Happy Fathers Day from Cardo!

A view of the PackTalk Bold. Photo Courtesy of Overland Magazine.
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Looking for a Father’s Day gift but not sure where to start?

You’re in luck – with June 19 around the corner, Cardo’s range of communications systems are up for grabs just in time to gift Daddy-oh with the best of the best.

Naturally, we’ve assembled the lineup below for ease of navigating – after all, function is the name of the game for June presents (unless you’re a Gemini), so let’s dig in. 

The Cardo Packtalk Edge

The Cardo PACKTALK Edge. Photo courtesy of Visordown.
The Cardo PACKTALK Edge. Photo courtesy of Visordown.

MSRP: $389.95

Waterproof, durable – the Cardo Packtalk Edge keeps the fun coming whether you’re caught in the rain, shine, mud, dust, or snow.

Featuring a magnetic air mount for snap-on access and run by Natural Voice (the same concept as ‘Hey Siri’), the PACKTALK EDGE is the perfect comm unit for motorcycle helmets – up to fifteen of them – that need to do it all. 

Refreshed sound by JBL, with a 2nd generation Dynamic Mesh communication that’s “Lightning Fast. Crystal clear…unparalleled intercom sound quality, easy pairing, and robust performance.”

Expect to get a range of up to 1.6km/1mi with this little buddy.

The Cardo Freecom 4X

thecardo freedom 4x
The Cardo Freedom 4x. Photo courtesy of Cardo.

MSRP: $269.95

Slightly easier on the wallet, the Cardo Freecom 4X boasts the same waterproof, durable design as the PACKTALK EDGE – but there’s more contrast to this little comm than similarity. 

Up to 4 riders can enjoy the Freecom 4X, with the system guaranteeing up to 1.2km /0.75mi of range.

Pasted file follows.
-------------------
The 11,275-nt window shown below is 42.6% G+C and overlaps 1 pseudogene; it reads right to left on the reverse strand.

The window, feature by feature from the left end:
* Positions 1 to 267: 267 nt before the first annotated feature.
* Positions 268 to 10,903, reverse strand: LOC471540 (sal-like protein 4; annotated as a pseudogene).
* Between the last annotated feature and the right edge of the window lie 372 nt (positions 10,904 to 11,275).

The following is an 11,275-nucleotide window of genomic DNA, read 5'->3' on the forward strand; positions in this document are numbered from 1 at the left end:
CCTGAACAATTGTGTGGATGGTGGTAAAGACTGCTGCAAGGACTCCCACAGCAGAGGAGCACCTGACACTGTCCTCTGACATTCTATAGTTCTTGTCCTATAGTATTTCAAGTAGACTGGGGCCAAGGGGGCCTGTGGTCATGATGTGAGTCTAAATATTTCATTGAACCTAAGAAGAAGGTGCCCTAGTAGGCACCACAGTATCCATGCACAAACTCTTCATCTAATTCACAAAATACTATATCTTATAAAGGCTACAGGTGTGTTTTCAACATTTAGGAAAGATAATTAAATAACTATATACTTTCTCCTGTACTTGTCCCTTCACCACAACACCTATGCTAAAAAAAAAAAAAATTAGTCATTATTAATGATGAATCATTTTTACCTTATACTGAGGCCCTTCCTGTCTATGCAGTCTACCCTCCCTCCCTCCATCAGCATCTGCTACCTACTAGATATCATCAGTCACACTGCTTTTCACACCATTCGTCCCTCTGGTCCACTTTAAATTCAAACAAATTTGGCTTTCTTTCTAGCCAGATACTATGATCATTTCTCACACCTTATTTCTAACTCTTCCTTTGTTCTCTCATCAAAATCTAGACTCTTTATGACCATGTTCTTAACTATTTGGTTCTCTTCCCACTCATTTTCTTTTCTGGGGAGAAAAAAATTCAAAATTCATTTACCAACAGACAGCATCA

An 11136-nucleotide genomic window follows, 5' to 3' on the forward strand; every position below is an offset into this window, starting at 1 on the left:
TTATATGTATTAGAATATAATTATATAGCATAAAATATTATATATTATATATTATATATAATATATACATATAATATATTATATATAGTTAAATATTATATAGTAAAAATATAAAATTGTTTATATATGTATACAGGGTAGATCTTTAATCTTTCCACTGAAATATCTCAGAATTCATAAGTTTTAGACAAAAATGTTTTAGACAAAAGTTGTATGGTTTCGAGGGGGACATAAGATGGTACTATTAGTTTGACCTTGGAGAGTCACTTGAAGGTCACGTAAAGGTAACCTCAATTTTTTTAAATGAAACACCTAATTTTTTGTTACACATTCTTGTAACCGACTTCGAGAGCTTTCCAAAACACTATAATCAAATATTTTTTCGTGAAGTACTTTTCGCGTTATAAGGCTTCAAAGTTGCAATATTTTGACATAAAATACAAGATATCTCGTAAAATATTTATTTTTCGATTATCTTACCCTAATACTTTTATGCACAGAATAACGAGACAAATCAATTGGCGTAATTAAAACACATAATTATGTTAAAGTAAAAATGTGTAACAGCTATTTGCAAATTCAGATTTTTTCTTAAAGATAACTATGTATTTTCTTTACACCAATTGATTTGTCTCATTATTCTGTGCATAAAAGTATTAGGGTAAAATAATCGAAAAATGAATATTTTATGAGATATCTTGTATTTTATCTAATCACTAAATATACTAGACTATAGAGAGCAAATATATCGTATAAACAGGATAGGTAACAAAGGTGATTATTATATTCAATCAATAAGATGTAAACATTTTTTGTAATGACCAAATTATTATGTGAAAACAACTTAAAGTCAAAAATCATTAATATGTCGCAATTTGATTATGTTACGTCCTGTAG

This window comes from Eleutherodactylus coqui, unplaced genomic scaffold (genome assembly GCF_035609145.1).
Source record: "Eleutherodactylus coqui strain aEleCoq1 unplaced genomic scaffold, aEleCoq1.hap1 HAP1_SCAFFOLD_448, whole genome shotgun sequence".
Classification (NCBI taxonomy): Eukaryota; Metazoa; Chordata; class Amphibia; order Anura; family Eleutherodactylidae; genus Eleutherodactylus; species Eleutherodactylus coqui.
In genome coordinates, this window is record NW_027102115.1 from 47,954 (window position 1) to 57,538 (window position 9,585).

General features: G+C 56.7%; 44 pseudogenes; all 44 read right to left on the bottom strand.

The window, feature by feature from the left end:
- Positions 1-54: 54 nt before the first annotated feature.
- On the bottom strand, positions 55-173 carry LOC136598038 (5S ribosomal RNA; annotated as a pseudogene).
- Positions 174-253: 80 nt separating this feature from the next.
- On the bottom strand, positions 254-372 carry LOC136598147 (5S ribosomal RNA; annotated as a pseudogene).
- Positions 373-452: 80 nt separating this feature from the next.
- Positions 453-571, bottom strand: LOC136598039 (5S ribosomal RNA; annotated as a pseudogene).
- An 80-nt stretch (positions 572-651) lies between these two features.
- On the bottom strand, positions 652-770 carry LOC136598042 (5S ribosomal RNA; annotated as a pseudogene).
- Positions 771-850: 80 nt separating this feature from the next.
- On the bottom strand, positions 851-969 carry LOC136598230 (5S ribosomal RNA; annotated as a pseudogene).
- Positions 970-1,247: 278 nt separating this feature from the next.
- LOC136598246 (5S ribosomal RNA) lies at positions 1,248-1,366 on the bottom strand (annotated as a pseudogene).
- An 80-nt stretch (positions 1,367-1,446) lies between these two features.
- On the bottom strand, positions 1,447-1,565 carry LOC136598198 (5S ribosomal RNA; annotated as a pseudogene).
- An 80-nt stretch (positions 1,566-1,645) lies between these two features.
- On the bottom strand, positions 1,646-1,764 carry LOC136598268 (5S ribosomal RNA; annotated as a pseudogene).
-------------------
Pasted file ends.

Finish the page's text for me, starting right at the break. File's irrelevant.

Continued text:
Sound by JBL, operated by Natural Voice – the little thing even takes in Over-The-Air Software Updates. 

Other perks include the 2 hours talk time battery after 20 minutes of charging (thanks to the C-port charger), the built-in FM Radio with RDS (handy when you’re in the middle of nowhere), an ‘automatic volume’ feature that adjusts your volume depending on the surrounding chaos, and the ability to connect with any other Bluetooth headset of any brand. 

Stream directly from your smartphone of choice for the Freecom 4X, along with the ability to make calls and control your GPS by voice. 

The Cardo Freecom 2X

The Cardo Freedom 4x. Photo courtesy of Cardo.
The Cardo Freedom 2x. Photo courtesy of Cardo.

MSRP: $209.95

If you were looking at the above two units and thinking to yourself, ‘man, I wish they had something under $250,’ we got you. 

The Cardo Freecom 2X is the baby buddy of the Freecom 4X, with the same spec perks, minus two of the four riders. 

Sounds by JBL< the ability to pair up to any Bluetooth device – a waterproof, durable build that sports a high-caliber radio, over-the-air software updates, and automatic volume, just for kicks and giggles. 

The ideal comm for a dynamic duo, or if you’re more like me and prefer small, intimate groups (introverts UNITE!…Later. Alone. in our separate houses.)

The Cardo Spirit

The Cardo Spirit and Spirit HD. Photo courtesy of Bike Review.
The Cardo Spirit and Spirit HD. Photo courtesy of Bike Review.